By Phil Mackintosh, Chief Economist, Nasdaq
We recently wrote about how strong the IPO market was in 2020 despite the obstacles caused by COVID-19. Last year, 471 companies (including SPACs) came to market, representing a record level not seen since 1999. We also noted that newly listed IPOs (excluding SPACs) in 2020 saw an average first-day return, commonly called an “IPO Pop,” that was more than double the longer-run average, at 38% (Chart 1).
Let’s take a deeper dive into IPO pops and try to understand what makes them change.
Chart 1: IPO pops in recent years
Missed opportunity or liquidity premium?
IPO pops are not new. According to data from Jay Ritter, the average IPO pop from 1980 through 2020 was 18.4%. That still means first-day returns in 2020 were strong, but they were not as large as the Dot-Com bubble, where IPOs averaged over a 60% increase on the first trading day.
From an issuer’s point of view, the IPO pop might look like a missed opportunity. Issuing stock to investors at a consistent discount to their day two prices seems suboptimal. But that misses some fundamental differences between public and private listings: daily liquidity, competitive spreads and access to a wide range of mutual funds and retail investors – all of which have been shown to reduce costs of capital and increase valuations.
The “pop” highlights the significant liquidity premium a stock receives when it joins listed markets. By reducing an issuer’s cost of capital public markets also improving future investment opportunities and returns.
The IPO process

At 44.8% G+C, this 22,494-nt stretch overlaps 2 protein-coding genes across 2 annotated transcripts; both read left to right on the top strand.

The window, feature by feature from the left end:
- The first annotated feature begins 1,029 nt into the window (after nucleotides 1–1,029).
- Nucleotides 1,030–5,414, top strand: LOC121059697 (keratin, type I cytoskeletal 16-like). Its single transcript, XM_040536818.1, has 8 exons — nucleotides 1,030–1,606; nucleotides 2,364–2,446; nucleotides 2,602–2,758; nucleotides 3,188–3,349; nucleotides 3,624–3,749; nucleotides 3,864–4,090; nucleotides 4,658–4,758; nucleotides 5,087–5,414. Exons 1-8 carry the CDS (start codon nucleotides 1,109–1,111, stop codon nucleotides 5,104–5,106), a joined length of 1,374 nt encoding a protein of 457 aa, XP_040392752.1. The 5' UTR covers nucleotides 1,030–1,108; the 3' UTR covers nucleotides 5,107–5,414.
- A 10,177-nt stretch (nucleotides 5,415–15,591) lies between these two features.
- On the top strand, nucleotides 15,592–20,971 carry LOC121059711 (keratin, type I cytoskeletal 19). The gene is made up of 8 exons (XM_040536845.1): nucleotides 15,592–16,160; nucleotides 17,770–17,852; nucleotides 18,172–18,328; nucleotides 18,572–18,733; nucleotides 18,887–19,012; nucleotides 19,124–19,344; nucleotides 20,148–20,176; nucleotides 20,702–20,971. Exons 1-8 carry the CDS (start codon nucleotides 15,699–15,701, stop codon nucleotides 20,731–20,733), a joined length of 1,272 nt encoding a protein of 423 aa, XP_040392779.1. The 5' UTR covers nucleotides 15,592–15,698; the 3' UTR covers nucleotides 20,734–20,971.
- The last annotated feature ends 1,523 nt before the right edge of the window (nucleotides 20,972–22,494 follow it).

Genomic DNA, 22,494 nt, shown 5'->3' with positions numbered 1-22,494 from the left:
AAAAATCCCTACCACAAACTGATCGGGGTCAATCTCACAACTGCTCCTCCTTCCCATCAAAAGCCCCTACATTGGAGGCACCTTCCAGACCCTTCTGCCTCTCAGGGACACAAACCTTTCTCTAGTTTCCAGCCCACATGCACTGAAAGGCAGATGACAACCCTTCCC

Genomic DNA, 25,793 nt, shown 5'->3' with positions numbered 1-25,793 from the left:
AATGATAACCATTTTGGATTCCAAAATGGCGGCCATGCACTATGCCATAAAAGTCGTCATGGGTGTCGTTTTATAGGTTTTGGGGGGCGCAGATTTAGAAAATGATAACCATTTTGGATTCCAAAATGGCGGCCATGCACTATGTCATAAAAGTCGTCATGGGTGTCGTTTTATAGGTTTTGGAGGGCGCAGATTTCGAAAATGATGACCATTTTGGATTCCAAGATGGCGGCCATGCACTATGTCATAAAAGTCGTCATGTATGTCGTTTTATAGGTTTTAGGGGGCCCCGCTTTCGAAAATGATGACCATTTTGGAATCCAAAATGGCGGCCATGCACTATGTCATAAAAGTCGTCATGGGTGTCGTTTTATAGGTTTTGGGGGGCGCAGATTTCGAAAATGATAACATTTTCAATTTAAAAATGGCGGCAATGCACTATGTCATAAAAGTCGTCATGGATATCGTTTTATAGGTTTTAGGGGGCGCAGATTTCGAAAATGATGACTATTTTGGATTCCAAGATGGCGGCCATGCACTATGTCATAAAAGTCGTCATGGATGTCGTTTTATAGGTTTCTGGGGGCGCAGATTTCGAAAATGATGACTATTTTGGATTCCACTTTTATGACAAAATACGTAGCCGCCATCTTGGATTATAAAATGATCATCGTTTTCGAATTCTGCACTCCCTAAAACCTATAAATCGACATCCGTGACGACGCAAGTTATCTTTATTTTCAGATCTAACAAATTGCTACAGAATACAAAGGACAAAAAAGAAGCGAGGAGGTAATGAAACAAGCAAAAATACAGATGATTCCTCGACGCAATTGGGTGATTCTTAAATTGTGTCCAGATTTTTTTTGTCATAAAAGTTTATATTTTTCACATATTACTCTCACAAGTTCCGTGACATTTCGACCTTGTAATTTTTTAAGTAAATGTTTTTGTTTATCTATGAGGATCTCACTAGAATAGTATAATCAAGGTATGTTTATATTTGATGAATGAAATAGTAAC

The traditional IPO process usually includes a company raising additional capital from institutional investors the night before a stock’s new ticker starts trading on an exchange.
Typically, a consortium of investment banks (underwriters) will run a process called “book building,” where they reach out to their institutional clients to assemble orders at different prices that institutional investors are willing to pay for the IPO. The price where the underwriters consider demand adequately covers the issuers’ supply is known as the offer price. That is the price that all investors are allocated stock in the IPO. Sometimes with popular IPOs, investors will receive a fraction of their original order.
Chart 2: The typical IPO process
The next day, the listing exchange will open the stock for trading, and the shares can be purchased by the general public. The first opening auction runs like all other exchange auctions, although usually later in the day, reaching a price where demand and supply are equal. That auction forms the stock’s first opening price.
How efficient are IPO markets at pricing deals?
If demand remains strong for the IPO, the opening trading price should be higher than the offer price. But that’s not always the case.
An average gain of 18.4% on day-one makes IPO investing sound like a pretty attractive investment strategy. However, 31% of IPOs actually fall on their first day of trading compared to their offer price. Additionally, nearly 50% of IPOs fall on their second day of trading (versus their day 1 close).
In addition, data below shows popular IPOs are more likely to outperform. But because of their popularity, investors are also more likely to be under allocated (filled on only part of their order) on those deals.
That all highlights some of the additional risk in accurately valuing an IPO. With no public prices and no trading history, a larger risk premium also needs to be factored in.
Chart 3: Around 31% of IPOs fall on the first day
But what if we could trade with perfect hindsight? Are there factors that contribute to IPOs’ first-day returns?
A small float might help squeeze any demand
As we noted above, usually an IPO is completed for an increment of the company’s total shares. The percentage of a company’s total shares outstanding that are available for the public to trade is also known as ‘float.’